Ready Your SAP System for the New Payment Methods within the Single Euro Payments Area

  • by Juergen Weiss, SEPA-Now Consulting
  • October 26, 2011
By 2014 the Single Euro Payments Area (SEPA) is likely to become mandatory for all companies doing business in Europe. One of the most significant impacts is expected to be the decommissioning of domestic payment formats. Become familiar with the two new SEPA direct debit (SDD) payment methods being introduced with SEPA. Get detailed insight into the business processes associated with SDD and the necessary settings within SAP ERP Financials to activate the new payment formats. Understand the logical structure of the respective format trees within the Data Medium Exchange Engine (DMEE).
Key Concept
In December 2010, the European Commission proposed a new regulation to establish technical requirements for credit transfers and direct debits within the Single Euro Payments Area (SEPA). The new regulation calls for a mandatory migration date for the current domestic payment methods within the 32 SEPA member states by 2014 at the latest. This regulation forces all companies that are doing business with European partners and that are sending or collecting payments in Euros to comply with the new payment standards.
The SEPA credit transfer is described in my article “Ready Your SAP System for the New Payment Methods within the Single Euro Payments Area: Part I.” For another reference about SEPA, see my article “Prepare Your SAP Financials System for the Single Euro Payments Area.” For more detailed information about the Payment Medium Workbench and the Data Medium Exchange Engine, see my article “Payment Formats Unwieldy? Maintain Them with the Payment Medium Workbench.”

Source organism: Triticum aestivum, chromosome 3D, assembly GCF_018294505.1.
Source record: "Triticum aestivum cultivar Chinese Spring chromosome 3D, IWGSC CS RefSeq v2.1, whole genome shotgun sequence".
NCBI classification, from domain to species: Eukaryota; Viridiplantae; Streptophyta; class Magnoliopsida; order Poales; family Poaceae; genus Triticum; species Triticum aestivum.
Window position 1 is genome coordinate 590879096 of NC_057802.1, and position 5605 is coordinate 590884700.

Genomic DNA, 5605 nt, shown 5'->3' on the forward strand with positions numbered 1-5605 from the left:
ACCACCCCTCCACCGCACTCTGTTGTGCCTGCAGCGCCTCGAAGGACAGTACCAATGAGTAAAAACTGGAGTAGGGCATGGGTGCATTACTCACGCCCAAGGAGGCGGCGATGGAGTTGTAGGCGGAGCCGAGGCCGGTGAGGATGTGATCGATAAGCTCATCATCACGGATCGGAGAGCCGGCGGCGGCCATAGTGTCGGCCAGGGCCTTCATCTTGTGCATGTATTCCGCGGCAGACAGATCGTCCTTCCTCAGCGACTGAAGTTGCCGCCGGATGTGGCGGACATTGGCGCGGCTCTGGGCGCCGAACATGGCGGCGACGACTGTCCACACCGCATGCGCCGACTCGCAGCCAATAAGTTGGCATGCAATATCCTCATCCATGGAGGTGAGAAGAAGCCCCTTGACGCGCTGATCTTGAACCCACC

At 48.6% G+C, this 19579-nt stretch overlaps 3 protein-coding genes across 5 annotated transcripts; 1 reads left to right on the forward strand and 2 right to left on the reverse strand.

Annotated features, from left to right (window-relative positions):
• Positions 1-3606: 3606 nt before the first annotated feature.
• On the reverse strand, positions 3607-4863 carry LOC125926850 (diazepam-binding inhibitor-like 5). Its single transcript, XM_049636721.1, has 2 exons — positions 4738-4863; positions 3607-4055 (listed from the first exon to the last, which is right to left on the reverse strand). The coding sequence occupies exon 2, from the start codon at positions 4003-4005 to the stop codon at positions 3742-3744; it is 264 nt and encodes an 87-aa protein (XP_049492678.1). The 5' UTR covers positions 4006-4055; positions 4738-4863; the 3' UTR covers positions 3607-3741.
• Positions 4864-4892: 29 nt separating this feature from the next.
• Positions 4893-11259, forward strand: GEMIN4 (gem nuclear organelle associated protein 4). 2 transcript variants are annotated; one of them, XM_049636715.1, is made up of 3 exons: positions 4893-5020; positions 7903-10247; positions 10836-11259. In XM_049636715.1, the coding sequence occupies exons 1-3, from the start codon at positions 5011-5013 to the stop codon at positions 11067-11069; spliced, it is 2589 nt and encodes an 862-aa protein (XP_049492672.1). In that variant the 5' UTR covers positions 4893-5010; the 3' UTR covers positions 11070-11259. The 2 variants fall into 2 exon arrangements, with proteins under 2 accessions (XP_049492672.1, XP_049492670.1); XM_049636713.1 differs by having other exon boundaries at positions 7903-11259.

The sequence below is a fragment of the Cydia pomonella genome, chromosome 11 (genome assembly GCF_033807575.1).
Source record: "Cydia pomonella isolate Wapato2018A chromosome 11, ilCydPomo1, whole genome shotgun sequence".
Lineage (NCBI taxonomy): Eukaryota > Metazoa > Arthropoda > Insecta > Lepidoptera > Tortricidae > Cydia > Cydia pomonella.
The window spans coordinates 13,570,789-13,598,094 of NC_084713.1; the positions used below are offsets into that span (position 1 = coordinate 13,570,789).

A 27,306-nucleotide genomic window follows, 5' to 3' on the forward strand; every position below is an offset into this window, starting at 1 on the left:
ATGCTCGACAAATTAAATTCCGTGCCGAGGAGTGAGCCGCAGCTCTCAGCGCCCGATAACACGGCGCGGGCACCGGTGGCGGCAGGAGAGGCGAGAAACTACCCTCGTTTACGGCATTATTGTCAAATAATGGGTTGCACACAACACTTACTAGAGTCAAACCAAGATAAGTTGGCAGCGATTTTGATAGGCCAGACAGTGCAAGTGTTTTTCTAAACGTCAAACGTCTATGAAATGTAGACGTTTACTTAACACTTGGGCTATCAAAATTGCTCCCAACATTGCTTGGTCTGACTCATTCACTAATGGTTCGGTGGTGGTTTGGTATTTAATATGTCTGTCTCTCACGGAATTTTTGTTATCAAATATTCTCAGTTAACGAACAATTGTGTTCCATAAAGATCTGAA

The Single Euro Payments Area (SEPA) is the result of actions taken by the banking industry in 2002, when the industry created the European Payments Council (EPC) to define the standards, frameworks, and rules for euro payments. SEPA applies to all national and cross-border euro payments within and between the 32 member states of the European Union (EU), the three European Economic Area countries, and Switzerland.

SEPA was originally launched in January 2008 with the introduction of the SEPA credit transfer payment instrument. In November 2009, the second phase started with the introduction of two SEPA direct debit (SDD) payment schemes — one for business-to-consumer (SEPA Core direct debit) and one for business-to-business (SEPA B2B direct debit) transactions. These new payment instruments are supposed to be identical across SEPA and provide significant payment efficiencies for the daily business of corporations. For example, exporters no longer require expensive, difficult-to-manage incoming payment accounts at foreign correspondence banks. Companies can set up payment factories and shared service centers for financial operations, enabling them to centralize their financial accounting, cash, and treasury management functions.

Juergen Weiss

Juergen Weiss works in the functional area of SAP Financial Supply Chain Management. As part of SAP’s product management team, he was globally responsible for the Financial Supply Chain Management applications, including Electronic Bill Presentment and Payment, Dispute Management, Collections Management, Credit Management, Treasury and Risk Management, Bank Relationship Management, and In-House Cash as well as Accounts Payable and Receivable.

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